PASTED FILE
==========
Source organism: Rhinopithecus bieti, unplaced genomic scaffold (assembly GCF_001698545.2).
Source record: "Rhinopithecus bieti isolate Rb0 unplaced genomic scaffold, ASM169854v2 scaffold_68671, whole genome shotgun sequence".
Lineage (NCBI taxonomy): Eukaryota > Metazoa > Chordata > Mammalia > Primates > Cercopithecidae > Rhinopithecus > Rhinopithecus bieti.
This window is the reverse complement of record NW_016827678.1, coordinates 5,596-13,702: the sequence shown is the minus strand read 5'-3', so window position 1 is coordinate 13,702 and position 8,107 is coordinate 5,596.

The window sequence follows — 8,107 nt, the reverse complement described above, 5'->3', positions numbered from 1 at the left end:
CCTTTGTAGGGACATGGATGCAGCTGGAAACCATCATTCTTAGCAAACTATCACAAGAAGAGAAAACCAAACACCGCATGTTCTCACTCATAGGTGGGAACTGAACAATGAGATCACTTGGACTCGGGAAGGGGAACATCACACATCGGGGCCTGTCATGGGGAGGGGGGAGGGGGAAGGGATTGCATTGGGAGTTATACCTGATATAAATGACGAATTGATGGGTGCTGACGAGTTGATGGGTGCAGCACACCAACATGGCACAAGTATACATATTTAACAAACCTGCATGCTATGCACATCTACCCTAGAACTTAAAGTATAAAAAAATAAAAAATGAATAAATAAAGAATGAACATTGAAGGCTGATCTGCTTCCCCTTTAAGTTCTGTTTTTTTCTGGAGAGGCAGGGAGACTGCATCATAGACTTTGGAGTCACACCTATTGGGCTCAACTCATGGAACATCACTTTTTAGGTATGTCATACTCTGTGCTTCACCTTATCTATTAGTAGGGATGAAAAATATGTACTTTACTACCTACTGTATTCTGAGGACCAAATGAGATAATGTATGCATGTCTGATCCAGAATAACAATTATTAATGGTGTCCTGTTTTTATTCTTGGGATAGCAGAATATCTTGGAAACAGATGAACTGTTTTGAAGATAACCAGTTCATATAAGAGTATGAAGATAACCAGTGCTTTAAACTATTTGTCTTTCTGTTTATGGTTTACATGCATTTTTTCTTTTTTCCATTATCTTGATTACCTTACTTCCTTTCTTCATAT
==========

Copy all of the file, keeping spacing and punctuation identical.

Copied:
Source organism: Rhinopithecus bieti, unplaced genomic scaffold (assembly GCF_001698545.2).
Source record: "Rhinopithecus bieti isolate Rb0 unplaced genomic scaffold, ASM169854v2 scaffold_68671, whole genome shotgun sequence".
Lineage (NCBI taxonomy): Eukaryota > Metazoa > Chordata > Mammalia > Primates > Cercopithecidae > Rhinopithecus > Rhinopithecus bieti.
This window is the reverse complement of record NW_016827678.1, coordinates 5,596-13,702: the sequence shown is the minus strand read 5'-3', so window position 1 is coordinate 13,702 and position 8,107 is coordinate 5,596.

The window sequence follows — 8,107 nt, the reverse complement described above, 5'->3', positions numbered from 1 at the left end:
CCTTTGTAGGGACATGGATGCAGCTGGAAACCATCATTCTTAGCAAACTATCACAAGAAGAGAAAACCAAACACCGCATGTTCTCACTCATAGGTGGGAACTGAACAATGAGATCACTTGGACTCGGGAAGGGGAACATCACACATCGGGGCCTGTCATGGGGAGGGGGGAGGGGGAAGGGATTGCATTGGGAGTTATACCTGATATAAATGACGAATTGATGGGTGCTGACGAGTTGATGGGTGCAGCACACCAACATGGCACAAGTATACATATTTAACAAACCTGCATGCTATGCACATCTACCCTAGAACTTAAAGTATAAAAAAATAAAAAATGAATAAATAAAGAATGAACATTGAAGGCTGATCTGCTTCCCCTTTAAGTTCTGTTTTTTTCTGGAGAGGCAGGGAGACTGCATCATAGACTTTGGAGTCACACCTATTGGGCTCAACTCATGGAACATCACTTTTTAGGTATGTCATACTCTGTGCTTCACCTTATCTATTAGTAGGGATGAAAAATATGTACTTTACTACCTACTGTATTCTGAGGACCAAATGAGATAATGTATGCATGTCTGATCCAGAATAACAATTATTAATGGTGTCCTGTTTTTATTCTTGGGATAGCAGAATATCTTGGAAACAGATGAACTGTTTTGAAGATAACCAGTTCATATAAGAGTATGAAGATAACCAGTGCTTTAAACTATTTGTCTTTCTGTTTATGGTTTACATGCATTTTTTCTTTTTTCCATTATCTTGATTACCTTACTTCCTTTCTTCATAT